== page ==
In this column, we will have a look at the evolution of data storage from its creation until today, as technology has come a long way over the last few decades; processors are getting faster, memory in your phones and computers has increased, and hard drives have become smaller and smaller over the years.
The first commercial computer that came with a storage system was the IBM 305 RAMAC, invented in 1956. The system shipped with 50 magnetic discs, allowing to store up to five million characters. In a language that can be understood today, this represents a storage space of 5 megabytes, or MB for short; not so great considering the computer was the size of two large fridges, although it was a big improvement on the previous system, as it offered the equivalent of 64,000 punching cards.
Data storage getting smaller and better with time
Over the years, engineers worked really hard to make storage smaller, faster, and more affordable. The first Apple computer, released in 1984, had a 128KB memory and relied on floppy disks to execute programs.
In the 90s, IBM created the Titan, which was the first-ever hard drive to use giant magneto resistive heads and could store 16.8 gigabytes (GB). At the same, the company also released the Microdrive, which could store 340 MB of data on a 2.5 centimeters disk platter.
Most progress was made at the start of the new millennium when a Japanese company named Hitachi created the first 500 GB disk in history. Seagate and Western Digital followed through, with the releases of 3 Terabytes (TB) hard drives by the end of the decade.
From increased memory to speed
While it is quite common in today’s world to find hard disks with several terabytes of space available, companies have now turned their focus to speed. The old HDD is now often used to store documents and pictures, while programs, applications, and operating systems are often loaded on a new format of storage; the SSD.
While it was originally created in the 50s, the relatively high cost and low memory available were always an issue. Today, however, it is quite common to find computers with SSD drives, or even sometimes a combination between SSDs and HDDs.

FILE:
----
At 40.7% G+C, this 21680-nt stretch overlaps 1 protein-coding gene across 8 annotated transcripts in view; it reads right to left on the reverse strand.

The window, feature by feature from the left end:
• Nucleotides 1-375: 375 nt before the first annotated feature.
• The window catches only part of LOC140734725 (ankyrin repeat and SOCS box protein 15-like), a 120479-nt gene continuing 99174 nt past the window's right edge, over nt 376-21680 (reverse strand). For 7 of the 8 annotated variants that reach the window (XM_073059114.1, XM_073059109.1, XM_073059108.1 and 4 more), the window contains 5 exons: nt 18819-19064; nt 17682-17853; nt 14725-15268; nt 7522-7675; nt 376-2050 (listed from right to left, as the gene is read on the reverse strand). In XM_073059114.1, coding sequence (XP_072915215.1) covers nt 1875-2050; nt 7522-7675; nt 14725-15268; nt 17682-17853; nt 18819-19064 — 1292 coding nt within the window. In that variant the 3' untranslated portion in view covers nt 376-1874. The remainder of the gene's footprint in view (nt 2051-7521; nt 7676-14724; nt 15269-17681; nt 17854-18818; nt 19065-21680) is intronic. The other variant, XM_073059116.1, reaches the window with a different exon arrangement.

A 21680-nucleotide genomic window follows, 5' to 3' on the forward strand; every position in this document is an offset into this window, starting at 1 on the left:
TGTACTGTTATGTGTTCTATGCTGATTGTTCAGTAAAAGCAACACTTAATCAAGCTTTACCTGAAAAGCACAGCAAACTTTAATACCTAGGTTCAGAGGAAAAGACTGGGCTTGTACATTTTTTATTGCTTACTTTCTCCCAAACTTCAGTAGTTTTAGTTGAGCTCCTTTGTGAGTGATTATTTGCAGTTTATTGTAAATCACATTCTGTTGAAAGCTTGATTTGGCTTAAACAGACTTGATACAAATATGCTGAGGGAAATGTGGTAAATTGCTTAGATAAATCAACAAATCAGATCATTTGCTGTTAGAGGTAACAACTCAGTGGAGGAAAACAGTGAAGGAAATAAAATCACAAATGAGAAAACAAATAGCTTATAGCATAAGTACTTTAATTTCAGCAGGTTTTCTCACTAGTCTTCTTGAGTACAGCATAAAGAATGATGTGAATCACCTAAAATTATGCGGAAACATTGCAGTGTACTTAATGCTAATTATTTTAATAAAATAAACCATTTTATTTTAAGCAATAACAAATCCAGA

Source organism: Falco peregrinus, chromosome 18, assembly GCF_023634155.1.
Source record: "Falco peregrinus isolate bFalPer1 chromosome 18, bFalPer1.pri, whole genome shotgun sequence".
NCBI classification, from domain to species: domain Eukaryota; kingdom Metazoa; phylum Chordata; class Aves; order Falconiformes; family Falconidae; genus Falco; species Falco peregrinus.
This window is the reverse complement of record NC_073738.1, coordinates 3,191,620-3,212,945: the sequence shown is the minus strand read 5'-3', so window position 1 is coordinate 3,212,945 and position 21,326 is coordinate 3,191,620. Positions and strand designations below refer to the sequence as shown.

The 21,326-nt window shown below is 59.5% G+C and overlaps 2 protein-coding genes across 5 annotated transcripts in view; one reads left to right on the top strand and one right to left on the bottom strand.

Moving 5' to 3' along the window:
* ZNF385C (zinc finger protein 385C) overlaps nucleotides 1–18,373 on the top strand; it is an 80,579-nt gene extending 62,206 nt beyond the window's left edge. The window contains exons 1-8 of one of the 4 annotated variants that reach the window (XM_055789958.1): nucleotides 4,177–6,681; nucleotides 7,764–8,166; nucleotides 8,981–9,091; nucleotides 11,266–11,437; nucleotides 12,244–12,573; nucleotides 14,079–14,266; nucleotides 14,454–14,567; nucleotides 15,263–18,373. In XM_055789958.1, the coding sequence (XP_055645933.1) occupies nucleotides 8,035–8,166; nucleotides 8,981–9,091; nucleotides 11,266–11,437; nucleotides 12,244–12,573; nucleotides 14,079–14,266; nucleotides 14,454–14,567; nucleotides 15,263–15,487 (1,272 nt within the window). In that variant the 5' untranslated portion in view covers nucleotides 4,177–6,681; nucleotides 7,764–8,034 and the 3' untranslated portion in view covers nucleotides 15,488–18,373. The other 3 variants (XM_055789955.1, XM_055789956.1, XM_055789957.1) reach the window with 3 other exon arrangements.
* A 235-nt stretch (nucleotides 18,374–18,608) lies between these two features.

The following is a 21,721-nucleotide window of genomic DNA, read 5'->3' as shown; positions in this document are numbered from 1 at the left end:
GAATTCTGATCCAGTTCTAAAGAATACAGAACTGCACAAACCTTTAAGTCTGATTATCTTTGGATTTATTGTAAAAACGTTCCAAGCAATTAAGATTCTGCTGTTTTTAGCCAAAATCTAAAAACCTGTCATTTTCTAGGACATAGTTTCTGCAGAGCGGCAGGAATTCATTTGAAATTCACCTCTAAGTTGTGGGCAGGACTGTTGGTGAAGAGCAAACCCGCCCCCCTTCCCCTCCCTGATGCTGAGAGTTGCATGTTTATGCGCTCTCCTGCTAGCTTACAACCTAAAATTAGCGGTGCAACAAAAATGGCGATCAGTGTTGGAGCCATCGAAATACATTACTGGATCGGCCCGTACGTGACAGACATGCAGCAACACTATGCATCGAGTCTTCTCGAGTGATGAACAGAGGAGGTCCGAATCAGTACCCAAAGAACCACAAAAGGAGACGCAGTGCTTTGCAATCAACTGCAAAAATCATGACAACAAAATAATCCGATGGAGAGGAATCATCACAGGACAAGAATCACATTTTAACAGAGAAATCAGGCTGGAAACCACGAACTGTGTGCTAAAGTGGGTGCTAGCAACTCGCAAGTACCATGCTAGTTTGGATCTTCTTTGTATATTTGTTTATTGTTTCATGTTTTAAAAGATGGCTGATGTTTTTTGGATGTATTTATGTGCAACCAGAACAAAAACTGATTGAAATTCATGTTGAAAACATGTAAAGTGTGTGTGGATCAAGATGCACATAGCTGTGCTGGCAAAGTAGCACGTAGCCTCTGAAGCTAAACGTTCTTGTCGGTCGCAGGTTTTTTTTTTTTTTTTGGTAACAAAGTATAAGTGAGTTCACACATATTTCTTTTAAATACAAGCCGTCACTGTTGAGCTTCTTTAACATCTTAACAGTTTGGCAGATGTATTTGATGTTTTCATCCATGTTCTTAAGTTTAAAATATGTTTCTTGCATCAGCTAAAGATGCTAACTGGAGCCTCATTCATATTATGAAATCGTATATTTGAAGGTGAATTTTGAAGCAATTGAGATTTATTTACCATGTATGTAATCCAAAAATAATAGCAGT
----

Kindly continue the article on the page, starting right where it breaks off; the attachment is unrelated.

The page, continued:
What about portable storage?
Everyone should be familiar with portable storage; after all, it should not take too long to find a USB stick or an SD card lying around in your house or office.
Portable storage has also evolved drastically over the years. I remember using floppy disk at the time I was using a Commodore 64 and was so impressed when I first saw the smaller, 3.5’ version (ndlr the original floppy disks were 8’ and then 5.25’), which allowed to save up to 360 KB of data.
During the ‘90s, CD-ROM became the norm for most computers and gaming systems, allowing a whopping 650 MB of data, though it was difficult to rewrite information on the disk, making it a good medium to view and use data, but not to save your daily work.
The DVD followed in 1995, allowing to save more than 4 GB of data, and was used extensively in the movie industry, replacing the old VHS with products of a much better quality. We are currently looking at the death of the DVD, with more and more companies preferring digital downloads and other options, such as the USBs and SD cards.
To give an order of magnitude, the largest-capacity USB, the HyperX Predator, currently offers 1 TB of storage, not larger than the size of your thumb. This represents the equivalent of 2,7 million floppy disks or 1.5 million CDs. With that in mind, we can’t wait to see what the future has to offer.